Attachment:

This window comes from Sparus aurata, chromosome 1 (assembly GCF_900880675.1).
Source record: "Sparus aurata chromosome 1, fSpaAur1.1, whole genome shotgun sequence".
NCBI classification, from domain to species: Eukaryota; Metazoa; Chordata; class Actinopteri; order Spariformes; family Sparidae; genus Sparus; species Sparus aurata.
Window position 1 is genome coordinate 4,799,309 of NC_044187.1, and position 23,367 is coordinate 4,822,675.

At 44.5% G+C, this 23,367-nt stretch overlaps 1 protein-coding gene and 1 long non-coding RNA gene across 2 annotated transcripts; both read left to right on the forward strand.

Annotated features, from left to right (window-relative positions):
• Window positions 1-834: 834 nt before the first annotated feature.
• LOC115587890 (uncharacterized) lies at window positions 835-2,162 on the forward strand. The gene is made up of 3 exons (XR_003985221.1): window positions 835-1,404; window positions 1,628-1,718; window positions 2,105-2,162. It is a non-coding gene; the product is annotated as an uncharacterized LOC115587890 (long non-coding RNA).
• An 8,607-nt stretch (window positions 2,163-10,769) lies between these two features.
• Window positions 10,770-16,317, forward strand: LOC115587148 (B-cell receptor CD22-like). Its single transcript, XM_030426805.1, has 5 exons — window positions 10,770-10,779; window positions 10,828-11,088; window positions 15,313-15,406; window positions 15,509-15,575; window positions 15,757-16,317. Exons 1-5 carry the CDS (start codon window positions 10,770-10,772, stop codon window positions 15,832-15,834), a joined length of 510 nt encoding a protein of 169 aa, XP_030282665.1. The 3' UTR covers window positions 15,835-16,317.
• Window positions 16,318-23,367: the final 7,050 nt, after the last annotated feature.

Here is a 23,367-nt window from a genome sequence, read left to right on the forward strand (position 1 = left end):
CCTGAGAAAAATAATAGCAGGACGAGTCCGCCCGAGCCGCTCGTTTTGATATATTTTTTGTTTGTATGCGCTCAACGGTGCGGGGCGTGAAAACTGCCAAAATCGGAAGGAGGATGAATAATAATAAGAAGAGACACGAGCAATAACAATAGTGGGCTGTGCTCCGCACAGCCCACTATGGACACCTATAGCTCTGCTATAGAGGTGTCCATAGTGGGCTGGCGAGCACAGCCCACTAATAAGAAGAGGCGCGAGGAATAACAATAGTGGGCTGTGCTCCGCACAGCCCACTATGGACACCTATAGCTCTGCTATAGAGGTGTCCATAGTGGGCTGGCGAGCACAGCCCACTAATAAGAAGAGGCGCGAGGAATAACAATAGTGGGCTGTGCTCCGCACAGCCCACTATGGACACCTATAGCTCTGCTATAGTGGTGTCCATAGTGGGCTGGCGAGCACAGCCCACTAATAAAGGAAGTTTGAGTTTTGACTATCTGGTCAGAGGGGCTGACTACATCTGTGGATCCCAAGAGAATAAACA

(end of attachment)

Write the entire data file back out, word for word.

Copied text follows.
This window comes from Sparus aurata, chromosome 1 (assembly GCF_900880675.1).
Source record: "Sparus aurata chromosome 1, fSpaAur1.1, whole genome shotgun sequence".
NCBI classification, from domain to species: Eukaryota; Metazoa; Chordata; class Actinopteri; order Spariformes; family Sparidae; genus Sparus; species Sparus aurata.
Window position 1 is genome coordinate 4,799,309 of NC_044187.1, and position 23,367 is coordinate 4,822,675.

At 44.5% G+C, this 23,367-nt stretch overlaps 1 protein-coding gene and 1 long non-coding RNA gene across 2 annotated transcripts; both read left to right on the forward strand.

Annotated features, from left to right (window-relative positions):
• Window positions 1-834: 834 nt before the first annotated feature.
• LOC115587890 (uncharacterized) lies at window positions 835-2,162 on the forward strand. The gene is made up of 3 exons (XR_003985221.1): window positions 835-1,404; window positions 1,628-1,718; window positions 2,105-2,162. It is a non-coding gene; the product is annotated as an uncharacterized LOC115587890 (long non-coding RNA).
• An 8,607-nt stretch (window positions 2,163-10,769) lies between these two features.
• Window positions 10,770-16,317, forward strand: LOC115587148 (B-cell receptor CD22-like). Its single transcript, XM_030426805.1, has 5 exons — window positions 10,770-10,779; window positions 10,828-11,088; window positions 15,313-15,406; window positions 15,509-15,575; window positions 15,757-16,317. Exons 1-5 carry the CDS (start codon window positions 10,770-10,772, stop codon window positions 15,832-15,834), a joined length of 510 nt encoding a protein of 169 aa, XP_030282665.1. The 3' UTR covers window positions 15,835-16,317.
• Window positions 16,318-23,367: the final 7,050 nt, after the last annotated feature.

Here is a 23,367-nt window from a genome sequence, read left to right on the forward strand (position 1 = left end):
CCTGAGAAAAATAATAGCAGGACGAGTCCGCCCGAGCCGCTCGTTTTGATATATTTTTTGTTTGTATGCGCTCAACGGTGCGGGGCGTGAAAACTGCCAAAATCGGAAGGAGGATGAATAATAATAAGAAGAGACACGAGCAATAACAATAGTGGGCTGTGCTCCGCACAGCCCACTATGGACACCTATAGCTCTGCTATAGAGGTGTCCATAGTGGGCTGGCGAGCACAGCCCACTAATAAGAAGAGGCGCGAGGAATAACAATAGTGGGCTGTGCTCCGCACAGCCCACTATGGACACCTATAGCTCTGCTATAGAGGTGTCCATAGTGGGCTGGCGAGCACAGCCCACTAATAAGAAGAGGCGCGAGGAATAACAATAGTGGGCTGTGCTCCGCACAGCCCACTATGGACACCTATAGCTCTGCTATAGTGGTGTCCATAGTGGGCTGGCGAGCACAGCCCACTAATAAAGGAAGTTTGAGTTTTGACTATCTGGTCAGAGGGGCTGACTACATCTGTGGATCCCAAGAGAATAAACA